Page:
On 1 March 2021 the Eurasian patent office (EAPO) launched a new information resource called “Pharmaceutical register” (Register). It is currently available on the EAPO website here. The Register contains information on Eurasian patents relating to pharmaceutically active substances: patent status, registered license agreements etc. In the future it will also contain the information on drug registrations in contracting states of the EAPO.
It means that patent owners can now request that their patents be included on the Register. The patents should relate to chemical compounds, including those described by a general structural formula, biotechnological products, compositions, combinations as well as methods of producing them and their use. The EAPO includes a patent on the Register once it has confirmed that it actually protects the product. Currently this validation is free of charge.
The EAPO is also planning to adopt regulations to maintain the procedure of including patents on the Register, opposing such an inclusion by third parties etc.
Is the Eurasian Register part of a patent linkage system?
No. The main goal of a patent linkage system is generally to prevent national regulatory authorities, e.g., health ministries, from taking any actions which might lead to the infringement of patents for original drugs by generic drug producers. Pharmaceutical patent registers are the main part of patent linkage systems, the most famous example of which is, perhaps, the Orange Book.
The Orange Book is produced by the United States Food and Drug Administration (FDA), and it lists patents protecting each registered drug. The data on patents is provided by the drug producer when applying for th e registration of a drug. The FDA does not check whether the drug is actually protected by the patent and relies on the applicant’s filed declarations. However, a generic drug producer wishing to register a generic drug can certify that the patent is expired, invalid or uninfringed. If the patent owner objects, the registration of the generic drug may be delayed.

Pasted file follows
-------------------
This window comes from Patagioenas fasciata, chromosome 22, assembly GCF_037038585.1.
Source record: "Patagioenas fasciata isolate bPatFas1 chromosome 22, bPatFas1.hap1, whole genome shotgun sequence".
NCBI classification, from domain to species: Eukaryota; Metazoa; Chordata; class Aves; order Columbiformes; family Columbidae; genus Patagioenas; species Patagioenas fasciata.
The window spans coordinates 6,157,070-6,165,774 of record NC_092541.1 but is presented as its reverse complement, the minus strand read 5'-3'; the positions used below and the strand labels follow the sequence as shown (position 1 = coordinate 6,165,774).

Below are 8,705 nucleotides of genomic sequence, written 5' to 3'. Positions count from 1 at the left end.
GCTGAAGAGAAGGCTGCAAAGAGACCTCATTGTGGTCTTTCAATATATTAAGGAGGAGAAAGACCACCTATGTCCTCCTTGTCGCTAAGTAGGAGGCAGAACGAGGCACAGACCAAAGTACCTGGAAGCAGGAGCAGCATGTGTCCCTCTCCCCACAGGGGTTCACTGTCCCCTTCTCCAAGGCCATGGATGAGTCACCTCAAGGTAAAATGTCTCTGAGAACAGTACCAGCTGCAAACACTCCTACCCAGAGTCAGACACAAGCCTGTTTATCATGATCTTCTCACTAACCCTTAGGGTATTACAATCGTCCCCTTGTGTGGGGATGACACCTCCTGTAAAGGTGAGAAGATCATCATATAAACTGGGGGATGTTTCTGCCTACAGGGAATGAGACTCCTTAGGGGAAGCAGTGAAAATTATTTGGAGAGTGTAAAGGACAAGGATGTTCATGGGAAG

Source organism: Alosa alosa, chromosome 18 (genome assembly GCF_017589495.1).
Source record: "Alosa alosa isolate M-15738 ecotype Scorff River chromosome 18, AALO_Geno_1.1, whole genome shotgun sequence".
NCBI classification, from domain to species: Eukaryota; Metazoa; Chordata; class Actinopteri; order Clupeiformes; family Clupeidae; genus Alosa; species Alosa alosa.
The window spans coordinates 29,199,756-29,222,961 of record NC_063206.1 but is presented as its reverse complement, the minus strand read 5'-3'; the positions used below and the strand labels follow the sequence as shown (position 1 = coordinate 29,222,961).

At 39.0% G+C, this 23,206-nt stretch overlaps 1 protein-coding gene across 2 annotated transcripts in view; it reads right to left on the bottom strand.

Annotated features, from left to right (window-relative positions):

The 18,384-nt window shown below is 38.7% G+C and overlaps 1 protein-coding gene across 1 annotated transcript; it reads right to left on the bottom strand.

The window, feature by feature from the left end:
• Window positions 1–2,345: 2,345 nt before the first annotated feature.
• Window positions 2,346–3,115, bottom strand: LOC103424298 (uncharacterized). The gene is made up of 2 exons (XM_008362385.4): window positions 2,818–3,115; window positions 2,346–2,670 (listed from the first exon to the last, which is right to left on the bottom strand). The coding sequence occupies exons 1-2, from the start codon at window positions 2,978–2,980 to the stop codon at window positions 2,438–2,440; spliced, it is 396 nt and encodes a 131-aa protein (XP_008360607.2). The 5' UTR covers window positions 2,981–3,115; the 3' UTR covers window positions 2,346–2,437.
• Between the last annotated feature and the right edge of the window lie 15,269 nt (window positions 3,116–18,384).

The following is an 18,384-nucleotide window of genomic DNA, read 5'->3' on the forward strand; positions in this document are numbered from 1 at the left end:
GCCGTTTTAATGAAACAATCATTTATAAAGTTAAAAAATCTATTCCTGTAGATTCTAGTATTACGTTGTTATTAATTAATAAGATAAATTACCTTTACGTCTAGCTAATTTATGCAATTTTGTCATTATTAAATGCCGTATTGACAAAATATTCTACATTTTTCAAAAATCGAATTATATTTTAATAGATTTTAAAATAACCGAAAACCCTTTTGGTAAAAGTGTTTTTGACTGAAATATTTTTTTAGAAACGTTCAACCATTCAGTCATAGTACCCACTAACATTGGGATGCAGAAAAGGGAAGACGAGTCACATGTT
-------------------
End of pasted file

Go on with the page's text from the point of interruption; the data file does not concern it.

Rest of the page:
Unlike the Orange Book, the Eurasian Register is managed exclusively by the EAPO and is independent of the contracting states regulatory authorities. In other words, there is no formal procedure that would allow these authorities to prevent or delay generic drug registrations in their countries by referring directly to the Register, although they may still refer to it informally.
However, it is early days and we cannot rule out that some legal connection between the EAPO and the authorities will come up in the future. However, for now it does not exist.
What about Russia?
The possibility of creating a patent linkage system has long been discussed in Russia. There is still some uncertainty as to whether the registration of a generic drug should be considered as an infringement of a patent. Generally, it is not considered to be. Yet, according to a recent IP Court’s decision, if a generic drug is registered earlier than three years before the expiration of the patent and its cost price is also registered, this should be considered as a threat of infringement. However, there are only Court decision so far and the patent linkage system is intended to clear things up at the legislative level.
The Russian Register is not available yet. However, it is already known that it will be linked to the Russian Ministry of Health, which will be providing the Russian patent office (Rospatent) with the data on drug registrations, and respective amendments to the law on drugs should be introduced.
In turn, Rospatent, like the EAPO, will be carrying out its own validation whether a patent really protects the drug. Unlike at the EAPO though, the validation at Rospatent will be payable.
While the Eurasian Register cannot currently be seen as part of a patent linkage system, it appears to be a very helpful information resource. It should make Freedom-to-Operate searches and analysis a lot easier for generic drug producers hence preventing infringement of patents for original drugs. Also, original drug producers, after inclusion of their drugs on the Register, should expect a lower infringement risk. Therefore, we are strongly recommending that patent owners file requests with the EAPO.
As for Russia, it is not yet clear how the Register will be implemented. However, unlike the Eurasian Register, it is certainly intended as part of the long-expected Russian patent linkage system.
How the Eurasian and Russian Registers will work together is another question to be addressed in the future.